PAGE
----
The San Diego Association of Governments (SANDAG) has launched its new Vision Lab where the agency and its partners will develop a bold new transportation vision for southern California.
SANDAG’s new Vision Lab is a collaborative space for agency staff, elected officials, working groups, and industry leaders to discuss ideas, data, and tools for developing a fully integrated, world-class transportation system in the San Diego region. Among the key strategies and initiatives to improve commute times and the environment that will be developed at the facility will be ‘San Diego Forward: The 2021 Regional Plan’ and the ‘5 Big Moves’ scheme that covers: Complete Corridors, Transit Leap, Mobility Hubs, Flexible Fleets, and the Next Operating System (OS).
To support development of the 2021 Regional Plan, SANDAG established a Vision Advisory Panel to tap the expertise of southern California industry leaders. The panel will help develop a strategy for a world-class transportation system that makes the best use of available and emerging technologies and results in a system that is smart, efficient, and accessible. The Panel will provide expert input about how to deploy technology solutions to solve complex transportation problems and guide SANDAG leadership on how to best future-proof the transportation system. In its role as a development hub, the Vision Lab has been equipped with the latest planning software and systems including a digital sketch planning tool, and interactive maps to show where people live, work and travel around the region.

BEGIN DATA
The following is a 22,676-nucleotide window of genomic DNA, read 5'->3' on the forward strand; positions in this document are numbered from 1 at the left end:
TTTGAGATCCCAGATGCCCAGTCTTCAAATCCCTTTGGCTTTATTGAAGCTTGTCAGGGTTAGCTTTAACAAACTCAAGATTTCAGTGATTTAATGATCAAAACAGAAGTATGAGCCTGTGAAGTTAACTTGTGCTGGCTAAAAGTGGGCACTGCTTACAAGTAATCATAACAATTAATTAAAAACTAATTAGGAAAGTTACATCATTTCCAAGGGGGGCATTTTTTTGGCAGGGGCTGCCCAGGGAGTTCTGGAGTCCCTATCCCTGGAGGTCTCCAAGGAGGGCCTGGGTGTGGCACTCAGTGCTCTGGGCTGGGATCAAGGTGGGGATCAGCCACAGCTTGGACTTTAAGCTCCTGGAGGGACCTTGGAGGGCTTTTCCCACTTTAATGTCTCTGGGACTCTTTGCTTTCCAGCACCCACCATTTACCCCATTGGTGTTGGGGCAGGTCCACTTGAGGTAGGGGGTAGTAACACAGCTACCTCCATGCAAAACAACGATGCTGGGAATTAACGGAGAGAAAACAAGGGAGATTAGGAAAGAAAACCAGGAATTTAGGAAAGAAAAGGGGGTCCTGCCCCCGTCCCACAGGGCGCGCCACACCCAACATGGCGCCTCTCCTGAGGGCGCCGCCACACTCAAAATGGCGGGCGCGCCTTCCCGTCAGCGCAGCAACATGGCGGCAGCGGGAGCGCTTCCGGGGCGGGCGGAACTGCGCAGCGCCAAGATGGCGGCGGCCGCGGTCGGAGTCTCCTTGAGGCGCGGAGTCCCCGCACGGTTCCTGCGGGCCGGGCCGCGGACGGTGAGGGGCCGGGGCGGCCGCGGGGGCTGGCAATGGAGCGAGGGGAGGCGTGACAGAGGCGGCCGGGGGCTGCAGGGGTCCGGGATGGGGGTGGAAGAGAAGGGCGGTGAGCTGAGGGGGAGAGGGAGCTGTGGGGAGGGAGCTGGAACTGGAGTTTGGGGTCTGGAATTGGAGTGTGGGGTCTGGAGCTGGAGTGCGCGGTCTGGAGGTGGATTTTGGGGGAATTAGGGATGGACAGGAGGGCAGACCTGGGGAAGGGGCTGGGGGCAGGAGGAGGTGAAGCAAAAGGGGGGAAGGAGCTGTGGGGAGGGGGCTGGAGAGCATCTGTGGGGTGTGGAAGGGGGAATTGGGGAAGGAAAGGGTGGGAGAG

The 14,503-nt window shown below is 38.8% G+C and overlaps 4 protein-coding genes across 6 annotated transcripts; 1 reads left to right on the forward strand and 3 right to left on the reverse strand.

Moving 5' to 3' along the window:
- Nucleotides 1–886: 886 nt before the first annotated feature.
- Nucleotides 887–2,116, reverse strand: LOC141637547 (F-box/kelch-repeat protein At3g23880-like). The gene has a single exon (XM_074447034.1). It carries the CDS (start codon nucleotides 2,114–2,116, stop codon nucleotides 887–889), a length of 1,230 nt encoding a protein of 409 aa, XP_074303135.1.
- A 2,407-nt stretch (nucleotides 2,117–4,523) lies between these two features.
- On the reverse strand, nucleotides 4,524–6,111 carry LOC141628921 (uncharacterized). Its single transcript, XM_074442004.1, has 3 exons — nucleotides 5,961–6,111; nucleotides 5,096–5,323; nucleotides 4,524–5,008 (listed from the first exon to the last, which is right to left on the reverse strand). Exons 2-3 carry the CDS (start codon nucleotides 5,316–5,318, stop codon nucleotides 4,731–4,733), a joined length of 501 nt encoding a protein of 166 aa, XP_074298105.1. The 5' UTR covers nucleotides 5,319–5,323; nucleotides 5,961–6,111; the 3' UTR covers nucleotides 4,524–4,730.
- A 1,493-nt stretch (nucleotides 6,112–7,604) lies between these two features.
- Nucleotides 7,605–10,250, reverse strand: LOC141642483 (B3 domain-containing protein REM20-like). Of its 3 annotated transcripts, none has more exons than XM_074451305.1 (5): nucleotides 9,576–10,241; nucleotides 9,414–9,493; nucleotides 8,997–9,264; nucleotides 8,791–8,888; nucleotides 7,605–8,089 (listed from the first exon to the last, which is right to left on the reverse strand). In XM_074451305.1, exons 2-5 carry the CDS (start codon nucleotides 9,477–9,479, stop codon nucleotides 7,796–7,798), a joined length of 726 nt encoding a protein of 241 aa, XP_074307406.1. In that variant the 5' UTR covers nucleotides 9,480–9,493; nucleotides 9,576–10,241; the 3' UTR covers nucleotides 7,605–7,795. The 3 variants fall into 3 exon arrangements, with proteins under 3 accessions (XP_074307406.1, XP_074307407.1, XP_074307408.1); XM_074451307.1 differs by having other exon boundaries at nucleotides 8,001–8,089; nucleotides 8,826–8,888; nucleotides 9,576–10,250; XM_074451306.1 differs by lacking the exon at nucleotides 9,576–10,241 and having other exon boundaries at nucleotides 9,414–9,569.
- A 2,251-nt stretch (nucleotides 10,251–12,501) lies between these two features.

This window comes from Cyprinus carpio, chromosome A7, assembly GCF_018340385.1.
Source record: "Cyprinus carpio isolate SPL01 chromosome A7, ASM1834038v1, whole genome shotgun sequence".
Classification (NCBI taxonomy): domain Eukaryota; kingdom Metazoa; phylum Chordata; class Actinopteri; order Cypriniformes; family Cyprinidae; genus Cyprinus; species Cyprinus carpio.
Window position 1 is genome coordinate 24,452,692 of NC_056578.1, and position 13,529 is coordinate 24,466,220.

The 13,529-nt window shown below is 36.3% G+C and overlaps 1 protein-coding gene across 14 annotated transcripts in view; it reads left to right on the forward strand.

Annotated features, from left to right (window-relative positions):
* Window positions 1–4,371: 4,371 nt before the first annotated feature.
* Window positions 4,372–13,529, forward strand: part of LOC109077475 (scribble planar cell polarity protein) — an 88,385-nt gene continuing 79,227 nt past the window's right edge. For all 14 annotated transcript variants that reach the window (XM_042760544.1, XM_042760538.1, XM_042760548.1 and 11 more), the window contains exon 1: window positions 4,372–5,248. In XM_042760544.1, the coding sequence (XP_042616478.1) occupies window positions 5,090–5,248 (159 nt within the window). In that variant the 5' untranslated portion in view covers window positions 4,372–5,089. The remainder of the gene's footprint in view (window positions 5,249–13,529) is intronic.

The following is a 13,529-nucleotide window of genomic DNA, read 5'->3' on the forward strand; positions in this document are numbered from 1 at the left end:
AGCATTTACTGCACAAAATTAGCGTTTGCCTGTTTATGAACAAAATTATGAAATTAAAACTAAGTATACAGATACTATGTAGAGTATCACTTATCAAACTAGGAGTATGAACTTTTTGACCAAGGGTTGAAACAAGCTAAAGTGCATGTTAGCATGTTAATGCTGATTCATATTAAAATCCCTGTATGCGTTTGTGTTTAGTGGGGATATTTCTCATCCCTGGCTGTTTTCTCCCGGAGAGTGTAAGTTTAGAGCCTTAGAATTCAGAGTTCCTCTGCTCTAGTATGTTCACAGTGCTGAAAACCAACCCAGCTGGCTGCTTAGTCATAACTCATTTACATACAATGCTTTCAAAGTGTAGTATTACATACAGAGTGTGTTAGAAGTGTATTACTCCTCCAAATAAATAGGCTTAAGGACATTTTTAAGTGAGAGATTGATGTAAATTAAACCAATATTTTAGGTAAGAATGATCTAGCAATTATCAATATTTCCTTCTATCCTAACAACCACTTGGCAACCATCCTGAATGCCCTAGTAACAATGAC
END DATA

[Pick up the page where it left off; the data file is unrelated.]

“The Vision Lab is a place for SANDAG staff to work alongside transportation and technology experts and members of the public to develop the best transportation system in the world,” said SANDAG’s executive director, Hasan Ikhrata. “We invite all San Diegans to visit, learn, and have a voice in the future of this bold new vision.”
Colleen Emmenegger, head of people-centered automation at the University of California at San Diego’s Design Lab and member of the Vision Advisory Panel, said, “If you want to design something that people will actually use, you have to bring together policy makers, planners, technologists, and the community in a collaborative way.”